Pacific fleet, covering almost half the world, 100 million square miles, 1,500 aircraft, and around 200 ships, including more than half of the

navy`s nuclear-powered submarines.

Today, we`re getting an exclusive look inside the USS Mississippi, one of the most powerful warships on the planet -- with a crew of around 140


Rear Admiral Jeff Jablon is commander of the Pacific fleet submarine force, facing new powerful threats in the hotly contested Indo-Pacific.

The Mississippi is one of 49 fast attack submarines in the U.S. Naval fleet. The fleet also has 14 larger submarines carrying nuclear-armed

ballistic missiles. The U.S., U.K. and Australia`s newly announced AUKUS partnership will send nuclear-powered submarines to Perth, potentially

challenging China`s ambitions for the region.

Beijing now has the world`s largest navy, but U.S. submarines have the world`s most advanced technology, a key advantage in underwater warfare.

UNIDENTIFIED MALE: Mississippi is ready to dive.


RIPLEY: The sub is capable of diving deep and fast, descending hundreds of feet in a matter of seconds.

UNIDENTIFIED MALE: Three hundred feet.

RIPLEY: At angles of up to 25 degrees, even standing up can be a challenge.

Traveling underwater makes the submarine almost impossible to detect, the nuclear reactor is so quiet, the sub submarine makes less noise than a

whale. In the dark depths of the ocean, there`s no light to navigate.

The team relies on highly sensitive sonar.

The USS Mississippi, like all of America`s nuclear submarines, can`t essentially sustain itself under the water for weeks or even months at a

time because of the nuclear reactor that powers them. They breathe recirculated air and purified water. The only thing that they need to

actually get resupplied with is food for the crew members and that means that they get used to spending a very long time not only without sunshine

and blue skies but also without regular communication or conversations with their families.

The food on submarines is surprisingly good, but spending months under water can be tough. No mobile phones allowed. Outside communication only

possible on emails.

At the back of the sub, Jack O`Brien works with a team of technical engineers.

Do you ever get bored on a sub?

JACK O`BRIEN, CREW MEMBER, USS MISSISSIPPI: No, no, that`s absolutely not. Every day I come in, thinking I know what I`m -- thinking I know exactly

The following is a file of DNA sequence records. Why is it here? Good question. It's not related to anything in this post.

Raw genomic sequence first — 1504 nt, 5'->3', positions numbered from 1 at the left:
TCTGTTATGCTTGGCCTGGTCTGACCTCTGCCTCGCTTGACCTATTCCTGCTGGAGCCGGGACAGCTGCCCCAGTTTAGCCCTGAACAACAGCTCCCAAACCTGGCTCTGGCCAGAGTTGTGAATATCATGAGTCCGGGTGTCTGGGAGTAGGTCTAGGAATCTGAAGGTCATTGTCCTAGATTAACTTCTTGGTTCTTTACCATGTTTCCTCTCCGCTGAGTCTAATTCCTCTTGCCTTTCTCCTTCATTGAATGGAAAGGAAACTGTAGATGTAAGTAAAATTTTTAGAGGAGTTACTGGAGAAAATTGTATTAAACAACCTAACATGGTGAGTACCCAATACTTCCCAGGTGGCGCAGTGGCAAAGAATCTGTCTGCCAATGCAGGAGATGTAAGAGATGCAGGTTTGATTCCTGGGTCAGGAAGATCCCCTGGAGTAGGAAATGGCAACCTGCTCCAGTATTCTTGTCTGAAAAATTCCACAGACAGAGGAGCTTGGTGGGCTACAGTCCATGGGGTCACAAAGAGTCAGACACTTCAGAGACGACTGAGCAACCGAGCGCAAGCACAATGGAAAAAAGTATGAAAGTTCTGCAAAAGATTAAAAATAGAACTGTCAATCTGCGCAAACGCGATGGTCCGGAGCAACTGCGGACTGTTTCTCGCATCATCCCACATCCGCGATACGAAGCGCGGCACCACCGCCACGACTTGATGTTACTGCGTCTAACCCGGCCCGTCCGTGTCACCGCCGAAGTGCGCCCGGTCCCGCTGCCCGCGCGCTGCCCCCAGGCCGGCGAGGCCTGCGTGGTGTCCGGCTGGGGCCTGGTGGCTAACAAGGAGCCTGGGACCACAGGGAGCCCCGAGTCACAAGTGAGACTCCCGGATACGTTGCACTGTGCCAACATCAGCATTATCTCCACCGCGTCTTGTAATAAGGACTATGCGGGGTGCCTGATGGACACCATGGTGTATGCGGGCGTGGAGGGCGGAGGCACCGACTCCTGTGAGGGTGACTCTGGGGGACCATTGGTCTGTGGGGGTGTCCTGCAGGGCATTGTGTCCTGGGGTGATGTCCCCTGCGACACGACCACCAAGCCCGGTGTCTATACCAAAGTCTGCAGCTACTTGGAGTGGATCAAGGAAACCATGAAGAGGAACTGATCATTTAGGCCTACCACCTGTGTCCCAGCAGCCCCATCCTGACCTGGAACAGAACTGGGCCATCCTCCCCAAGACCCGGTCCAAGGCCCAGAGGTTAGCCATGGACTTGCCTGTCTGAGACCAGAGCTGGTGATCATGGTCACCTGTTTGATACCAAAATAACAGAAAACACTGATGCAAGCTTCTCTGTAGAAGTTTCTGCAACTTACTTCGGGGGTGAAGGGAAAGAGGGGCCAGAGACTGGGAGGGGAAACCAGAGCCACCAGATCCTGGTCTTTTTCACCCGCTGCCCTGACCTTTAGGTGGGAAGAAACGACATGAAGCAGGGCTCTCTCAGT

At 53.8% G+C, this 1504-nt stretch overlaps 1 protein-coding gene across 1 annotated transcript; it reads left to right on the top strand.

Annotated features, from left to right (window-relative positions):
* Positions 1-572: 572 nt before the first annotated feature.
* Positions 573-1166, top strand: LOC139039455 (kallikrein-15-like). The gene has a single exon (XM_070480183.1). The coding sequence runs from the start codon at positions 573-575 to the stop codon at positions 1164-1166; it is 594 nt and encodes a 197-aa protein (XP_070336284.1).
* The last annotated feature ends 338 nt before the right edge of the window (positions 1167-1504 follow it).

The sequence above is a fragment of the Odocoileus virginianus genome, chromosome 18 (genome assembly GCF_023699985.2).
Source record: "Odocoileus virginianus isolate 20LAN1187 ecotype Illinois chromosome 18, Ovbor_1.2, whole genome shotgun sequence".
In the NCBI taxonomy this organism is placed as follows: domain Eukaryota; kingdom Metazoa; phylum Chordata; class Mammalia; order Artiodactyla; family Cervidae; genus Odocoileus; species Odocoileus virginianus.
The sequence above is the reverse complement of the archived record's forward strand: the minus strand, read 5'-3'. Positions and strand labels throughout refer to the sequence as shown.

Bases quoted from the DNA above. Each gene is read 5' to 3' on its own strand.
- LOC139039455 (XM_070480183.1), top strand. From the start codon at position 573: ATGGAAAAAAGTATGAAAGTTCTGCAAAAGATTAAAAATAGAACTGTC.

what`s going to happen, what I got to do.

RIPLEY: Rear Admiral Jablon says deterrence is the key objective. Submarines like the USS Mississippi are constantly preparing for war, ready

at a moment`s notice for whatever the future holds.


WIRE: Our next story now takes us to Berkeley microbiology lab where we`re given a 10 out of 10 to a furry squirrel who learned how to ring a bell to

get a treat. This video has gone viral on TikTok and shows us just how smart these bushy-tailed tree dwellers can be.

Our Jeanne Moos shows us how this little squirrel is treating an office building window like his very own fast food drive through.


JEANNE MOOS, CNN CORRESPONDENT (voice-over): What does this California squirrel have in common with these humans?

Ringing for service can drive a person squirrely.

UNIDENTIFIED FEMALE: I heard this like incessant ringing noise, I was like what is going on, and my co-worker was like, oh, we taught the squirrel to

ring the bell.

MOOS: Grad students and researchers at this Berkeley microbiology lab enjoy feeding a squirrel who comes to their window ledge. But recently,

they trained the squirrel to ring the bell to get a treat.


MOOS: They named him Kluyver after a famous microbiologist Albert Kluyver.

Online posters were smitten though someone griped, he only gets one almond after all that?

UNIDENTIFIED FEMALE: I think we don`t want the squirrel to rely on us as the main source of food.

MOOS: They trained Kluyver by making the bell ring whenever he begged and if he happened to strike the string waving his paws he got a knot. But the

peanut gallery complained, lower the bell, jeez. So they not only lowered the string, they gave the squirrel a step stool mug.

UNIDENTIFIED FEMALE: I lengthened the string. Yeah, I caved into the criticism a little bit.

MOOS: In the immortal words of Lurch.

LURCH: You rang?


WIRE: Awesome sauce.

All right, now, we can`t finish this show without my favorite part. Thanks to everyone who subscribed to our CNN 10 YouTube Channel, like the lovely

folks from southern California. Schurr High School in Montebello you rock. Much love and many blessings.

Texas, you`ve been awesome. Thank you. Thank you very much.

Remember, submit those vocab words and remember to put the definition in there, too, please.

I`m Coy Wire and we are CNN 10.